The framework in nearly all Miss Austen's novels is the same, taken as they are from ordinary English middle-class life; her characters are in no way distinguished by any remarkable qualities, they are such persons as one would readily expect to meet in everyday life; the plot is exceedingly simple, and the incidents, never rising above the level of the most commonplace occurrences, flow naturally from the characters of the actors. In the hands of most writers such materials would infallibly become monotonous and tiresome ; but from any danger of this Miss Austen is completely freed by her wonderful power of exciting interest in the " involvements and feelings of ordinary life," and the skill with which, by a series of imperceptible but effective touches, she discriminates her characters, rounds them off, and makes them stand out from the canvas real and living personages. Her gallery of portraits is certainly small, and the same character appears over and over again, but each figure is so distinctly drawn, and has such marked individuality, that one is never struck with a sense of repetition. A warm admirer of her works, Archbishop Whately, has compared them to the carefully-executed pictures of the Dutch school; perhaps the analogy of miniature painting, suggested by the author herself, is more happy and expressive.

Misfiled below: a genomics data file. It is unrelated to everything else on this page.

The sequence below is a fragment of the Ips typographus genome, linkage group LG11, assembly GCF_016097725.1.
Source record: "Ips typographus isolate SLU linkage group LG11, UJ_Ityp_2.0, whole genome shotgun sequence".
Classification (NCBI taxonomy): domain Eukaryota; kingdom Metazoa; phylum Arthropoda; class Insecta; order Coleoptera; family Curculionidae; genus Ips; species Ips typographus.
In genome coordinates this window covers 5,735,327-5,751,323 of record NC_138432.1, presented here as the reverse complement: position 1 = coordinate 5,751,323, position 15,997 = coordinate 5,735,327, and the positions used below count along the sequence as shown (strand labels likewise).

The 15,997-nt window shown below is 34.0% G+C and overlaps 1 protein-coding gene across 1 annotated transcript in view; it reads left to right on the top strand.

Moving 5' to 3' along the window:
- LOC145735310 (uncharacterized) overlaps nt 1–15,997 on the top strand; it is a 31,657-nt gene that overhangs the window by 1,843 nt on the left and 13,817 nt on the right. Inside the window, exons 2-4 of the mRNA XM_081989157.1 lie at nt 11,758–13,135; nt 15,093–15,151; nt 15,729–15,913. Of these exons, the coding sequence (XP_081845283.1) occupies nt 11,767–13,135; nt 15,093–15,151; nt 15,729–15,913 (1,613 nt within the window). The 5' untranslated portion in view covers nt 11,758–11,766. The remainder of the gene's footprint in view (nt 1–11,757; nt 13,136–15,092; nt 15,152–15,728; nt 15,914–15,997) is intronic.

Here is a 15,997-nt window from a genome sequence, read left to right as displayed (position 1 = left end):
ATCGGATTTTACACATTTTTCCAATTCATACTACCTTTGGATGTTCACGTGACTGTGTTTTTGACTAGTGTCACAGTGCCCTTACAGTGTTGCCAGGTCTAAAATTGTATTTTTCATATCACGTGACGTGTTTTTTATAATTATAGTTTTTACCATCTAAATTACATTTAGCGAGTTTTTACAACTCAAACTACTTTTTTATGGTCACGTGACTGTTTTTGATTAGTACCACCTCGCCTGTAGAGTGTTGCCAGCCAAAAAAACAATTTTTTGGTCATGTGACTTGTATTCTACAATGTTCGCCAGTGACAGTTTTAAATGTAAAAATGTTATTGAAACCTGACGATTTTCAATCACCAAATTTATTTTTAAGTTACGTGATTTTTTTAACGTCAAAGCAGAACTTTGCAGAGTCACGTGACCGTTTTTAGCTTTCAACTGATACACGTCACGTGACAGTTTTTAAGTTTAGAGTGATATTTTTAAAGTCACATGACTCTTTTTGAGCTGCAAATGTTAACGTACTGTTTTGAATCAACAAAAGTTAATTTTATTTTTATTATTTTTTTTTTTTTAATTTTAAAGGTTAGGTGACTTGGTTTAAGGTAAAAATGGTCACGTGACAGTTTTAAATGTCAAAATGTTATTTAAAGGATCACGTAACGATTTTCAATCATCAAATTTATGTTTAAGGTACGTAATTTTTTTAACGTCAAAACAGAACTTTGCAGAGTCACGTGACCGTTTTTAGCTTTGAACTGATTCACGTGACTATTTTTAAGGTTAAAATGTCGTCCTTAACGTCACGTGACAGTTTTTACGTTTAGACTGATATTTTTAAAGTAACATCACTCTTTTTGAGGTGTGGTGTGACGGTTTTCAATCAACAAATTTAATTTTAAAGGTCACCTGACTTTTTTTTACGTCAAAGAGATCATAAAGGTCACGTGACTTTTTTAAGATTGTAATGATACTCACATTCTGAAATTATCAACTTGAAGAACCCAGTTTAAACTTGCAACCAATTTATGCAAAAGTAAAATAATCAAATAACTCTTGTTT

Miss Austen's life has been written by her nephew, Rev. J. Austen-Leigh (1870, 2d ed., 1871), who has also published some extracts from her papers, including a short tale, Lady Susan, written in the form of letters; a fragment of a larger work called The Watsons ; the first draft of a chapter in Persuasion; and the beginning of a novel, on which she was engaged at the time of her death.